“In a lot of smaller communities that are poor communities,” says Payne, “you see these big ups and downs in how well projects work based on funding or based on how well things are going in the city or based on these small pots of money that are available. What this sustainability project is partially about doing is making it possible for the farm to continue its basic operations without having to worry about that. So without having to worry about issues like where will our seed money come from every year, or can we afford to buy seedlings and supplies, or can we afford that outside organic fertilizer, or can we afford to pay the neighbor for water? Can we afford local interns?”
How will SWAG close those loops? Well, first, they’ll make their own soil, for free. Plans are in the works for two huge new compost bins will turn organic farm waste into fresh soil for next year. “For a quarter-acre farm,” says Payne, “you do need a decent amount of soil additives to keep soil healthy, and we prefer not to buy those, not have them all be purchased cow manure or mushroom compost. We prefer to make them because you get a better mix of components, and because it means that we can do it right on farm and have more of a closed loop.” Second, a hoop-house for germinating seedlings will go up in the fall, so that SWAG won’t have to look to expensive nurseries at the start of each growing season. Taken together, these two new initiatives will mean greater security through the unpredictable ebbs and flows of external funding.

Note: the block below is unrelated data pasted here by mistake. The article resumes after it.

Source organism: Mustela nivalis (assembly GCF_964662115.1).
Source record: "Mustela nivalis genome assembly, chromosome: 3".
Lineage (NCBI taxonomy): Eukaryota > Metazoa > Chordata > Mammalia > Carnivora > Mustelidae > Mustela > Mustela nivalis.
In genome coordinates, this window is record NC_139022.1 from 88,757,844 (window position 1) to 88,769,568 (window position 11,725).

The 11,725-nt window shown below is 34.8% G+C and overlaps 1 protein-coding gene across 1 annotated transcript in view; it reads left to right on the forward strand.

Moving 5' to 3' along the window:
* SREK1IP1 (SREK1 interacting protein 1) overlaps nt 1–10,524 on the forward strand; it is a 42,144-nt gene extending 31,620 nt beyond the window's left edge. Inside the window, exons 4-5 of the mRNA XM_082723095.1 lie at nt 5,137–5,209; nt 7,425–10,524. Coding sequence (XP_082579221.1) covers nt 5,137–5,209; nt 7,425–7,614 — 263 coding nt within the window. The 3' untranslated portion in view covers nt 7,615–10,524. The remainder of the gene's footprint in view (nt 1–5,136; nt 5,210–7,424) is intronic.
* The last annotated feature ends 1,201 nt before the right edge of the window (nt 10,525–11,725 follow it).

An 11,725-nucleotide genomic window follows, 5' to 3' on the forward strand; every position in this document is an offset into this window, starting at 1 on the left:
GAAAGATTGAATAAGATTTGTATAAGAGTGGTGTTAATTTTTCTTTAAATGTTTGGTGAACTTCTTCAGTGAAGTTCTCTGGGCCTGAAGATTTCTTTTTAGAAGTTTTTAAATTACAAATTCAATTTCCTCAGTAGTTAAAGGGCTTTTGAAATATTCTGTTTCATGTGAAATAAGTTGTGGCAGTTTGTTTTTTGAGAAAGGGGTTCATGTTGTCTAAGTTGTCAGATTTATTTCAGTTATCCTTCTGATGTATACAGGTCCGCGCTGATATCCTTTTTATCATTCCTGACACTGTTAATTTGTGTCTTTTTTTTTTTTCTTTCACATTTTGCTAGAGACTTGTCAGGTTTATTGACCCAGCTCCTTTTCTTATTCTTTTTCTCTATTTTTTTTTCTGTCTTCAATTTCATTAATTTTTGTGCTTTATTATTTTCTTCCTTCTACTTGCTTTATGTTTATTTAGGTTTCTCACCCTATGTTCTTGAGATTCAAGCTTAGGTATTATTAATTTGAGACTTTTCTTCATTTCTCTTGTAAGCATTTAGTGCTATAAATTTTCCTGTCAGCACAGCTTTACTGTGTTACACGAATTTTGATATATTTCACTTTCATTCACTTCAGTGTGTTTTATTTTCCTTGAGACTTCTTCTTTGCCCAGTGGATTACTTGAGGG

Another hugely important part of SWAG’s vision for its sustainable future is that they be able to afford to pay local interns. Some of the interns they’ve had have come back year after year, both shaping the project and being shaped by it – even choosing college majors according to new passions they discovered on the farm. “It’s really great for us to have interns who can really run small pieces of the project,” says Payne, “and who feel comfortable leading the classes and who when they’re at the market can talk to people about ‘this is why we’re doing this and these are our goals’ and who can really start to internalize that and see the project as their own.”